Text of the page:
Independently, French-Canadian microbiologist Félix d'Hérelle, working at the Pasteur Institute in Paris, announced on 3 September 1917, that he had discovered "an invisible, antagonistic microbe of the dysentery bacillus". For d’Hérelle, there was no question as to the nature of his discovery: "In a flash I had understood: what caused my clear spots was in fact an invisible microbe… a virus parasitic on bacteria." [15] D'Hérelle called the virus a bacteriophage, a bacteria-eater (from the Greek phagein meaning "to devour"). He also recorded a dramatic account of a man suffering from dysentery who was restored to good health by the bacteriophages. [16] It was D'Herelle who conducted much research into bacteriophages and introduced the concept of phage therapy. [17]

More than a half a century later, in 1969, Max Delbrück, Alfred Hershey, and Salvador Luria were awarded the Nobel Prize in Physiology or Medicine for their discoveries of the replication of viruses and their genetic structure. [18] [ relevant? ]

Phage therapy Edit

Phages were discovered to be antibacterial agents and were used in the former Soviet Republic of Georgia (pioneered there by Giorgi Eliava with help from the co-discoverer of bacteriophages, Félix d'Herelle) during the 1920s and 1930s for treating bacterial infections. They had widespread use, including treatment of soldiers in the Red Army. However, they were abandoned for general use in the West for several reasons:

  • Antibiotics were discovered and marketed widely. They were easier to make, store, and to prescribe.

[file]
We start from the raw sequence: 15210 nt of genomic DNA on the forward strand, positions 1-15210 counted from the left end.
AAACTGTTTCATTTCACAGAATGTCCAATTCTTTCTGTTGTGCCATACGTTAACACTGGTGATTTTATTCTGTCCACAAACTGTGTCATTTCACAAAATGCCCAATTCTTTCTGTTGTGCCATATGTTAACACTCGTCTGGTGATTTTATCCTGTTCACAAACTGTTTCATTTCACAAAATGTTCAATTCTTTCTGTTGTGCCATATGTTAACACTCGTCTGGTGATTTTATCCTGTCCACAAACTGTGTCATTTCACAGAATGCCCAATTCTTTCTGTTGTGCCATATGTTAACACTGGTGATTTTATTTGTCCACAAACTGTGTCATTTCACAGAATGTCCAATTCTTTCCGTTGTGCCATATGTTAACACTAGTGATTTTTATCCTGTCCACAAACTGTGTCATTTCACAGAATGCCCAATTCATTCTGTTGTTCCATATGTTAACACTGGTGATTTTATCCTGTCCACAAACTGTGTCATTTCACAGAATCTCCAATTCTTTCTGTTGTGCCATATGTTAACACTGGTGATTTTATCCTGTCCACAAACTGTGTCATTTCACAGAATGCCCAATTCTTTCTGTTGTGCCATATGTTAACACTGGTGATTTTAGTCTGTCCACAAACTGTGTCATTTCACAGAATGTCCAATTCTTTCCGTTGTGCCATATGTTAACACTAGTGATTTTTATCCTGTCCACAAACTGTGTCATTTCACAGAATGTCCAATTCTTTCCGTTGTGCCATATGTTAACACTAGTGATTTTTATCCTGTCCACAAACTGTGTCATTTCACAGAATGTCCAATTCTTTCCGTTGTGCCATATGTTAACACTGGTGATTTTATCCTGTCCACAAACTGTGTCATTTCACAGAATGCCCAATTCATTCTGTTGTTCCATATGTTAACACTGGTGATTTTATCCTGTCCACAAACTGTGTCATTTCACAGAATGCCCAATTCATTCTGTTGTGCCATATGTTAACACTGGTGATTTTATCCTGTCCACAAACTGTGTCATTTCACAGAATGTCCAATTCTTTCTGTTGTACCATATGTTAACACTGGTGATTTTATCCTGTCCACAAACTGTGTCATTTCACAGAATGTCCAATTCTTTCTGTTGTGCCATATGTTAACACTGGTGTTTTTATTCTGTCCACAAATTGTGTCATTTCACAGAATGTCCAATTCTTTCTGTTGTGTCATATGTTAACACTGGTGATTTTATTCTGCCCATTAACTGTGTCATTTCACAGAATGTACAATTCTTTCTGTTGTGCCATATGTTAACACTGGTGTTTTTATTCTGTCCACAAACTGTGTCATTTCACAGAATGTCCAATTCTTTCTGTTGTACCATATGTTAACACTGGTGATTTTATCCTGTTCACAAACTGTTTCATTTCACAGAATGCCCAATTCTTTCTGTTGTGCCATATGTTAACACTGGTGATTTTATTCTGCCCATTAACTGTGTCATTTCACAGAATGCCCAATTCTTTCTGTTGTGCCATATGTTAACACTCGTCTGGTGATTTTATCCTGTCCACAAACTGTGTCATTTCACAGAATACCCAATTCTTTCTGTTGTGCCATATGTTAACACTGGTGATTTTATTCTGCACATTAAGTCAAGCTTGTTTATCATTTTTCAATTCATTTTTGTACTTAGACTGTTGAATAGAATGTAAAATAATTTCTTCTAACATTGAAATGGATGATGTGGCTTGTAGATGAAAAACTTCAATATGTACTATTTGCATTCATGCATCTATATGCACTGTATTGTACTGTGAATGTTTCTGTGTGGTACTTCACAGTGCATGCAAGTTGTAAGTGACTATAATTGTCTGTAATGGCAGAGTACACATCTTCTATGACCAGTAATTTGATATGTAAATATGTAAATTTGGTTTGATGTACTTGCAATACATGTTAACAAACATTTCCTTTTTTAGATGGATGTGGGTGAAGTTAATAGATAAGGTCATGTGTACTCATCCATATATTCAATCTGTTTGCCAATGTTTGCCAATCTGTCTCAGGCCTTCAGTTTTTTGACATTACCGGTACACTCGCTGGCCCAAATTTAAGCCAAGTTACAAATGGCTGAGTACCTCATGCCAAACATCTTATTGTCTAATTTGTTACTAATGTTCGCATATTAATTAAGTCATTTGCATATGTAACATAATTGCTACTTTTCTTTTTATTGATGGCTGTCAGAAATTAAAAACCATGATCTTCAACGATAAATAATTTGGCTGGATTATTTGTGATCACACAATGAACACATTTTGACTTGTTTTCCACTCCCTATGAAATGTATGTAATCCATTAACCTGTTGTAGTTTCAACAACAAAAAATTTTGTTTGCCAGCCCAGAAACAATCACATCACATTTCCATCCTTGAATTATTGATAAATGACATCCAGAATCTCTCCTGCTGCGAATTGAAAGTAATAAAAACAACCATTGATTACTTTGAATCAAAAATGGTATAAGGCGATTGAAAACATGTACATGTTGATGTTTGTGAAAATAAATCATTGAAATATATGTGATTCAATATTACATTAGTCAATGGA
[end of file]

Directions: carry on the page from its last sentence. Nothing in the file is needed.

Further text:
• Medical trials of phages were carried out, but a basic lack of understanding raised questions about the validity of these trials. [19]
  • Publication of research in the Soviet Union was mainly in the Russian or Georgian languages and for many years, was not followed internationally.

The use of phages has continued since the end of the Cold War in Russia, [20] Georgia and elsewhere in Central and Eastern Europe. The first regulated, randomized, double-blind clinical trial was reported in the Journal of Wound Care in June 2009, which evaluated the safety and efficacy of a bacteriophage cocktail to treat infected venous ulcers of the leg in human patients. [21] The FDA approved the study as a Phase I clinical trial. The study's results demonstrated the safety of therapeutic application of bacteriophages, but did not show efficacy. The authors explained that the use of certain chemicals that are part of standard wound care (e.g. lactoferrin or silver) may have interfered with bacteriophage viability. [21] Shortly after that, another controlled clinical trial in Western Europe (treatment of ear infections caused by Pseudomonas aeruginosa) was reported in the journal Clinical Otolaryngology in August 2009. [22] The study concludes that bacteriophage preparations were safe and effective for treatment of chronic ear infections in humans. Additionally, there have been numerous animal and other experimental clinical trials evaluating the efficacy of bacteriophages for various diseases, such as infected burns and wounds, and cystic fibrosis associated lung infections, among others. [22]

Meanwhile, bacteriophage researchers have been developing engineered viruses to overcome antibiotic resistance, and engineering the phage genes responsible for coding enzymes that degrade the biofilm matrix, phage structural proteins, and the enzymes responsible for lysis of the bacterial cell wall. [4] [5] [6] There have been results showing that T4 phages that are small in size and short-tailed, can be helpful in detecting E.coli in the human body. [23]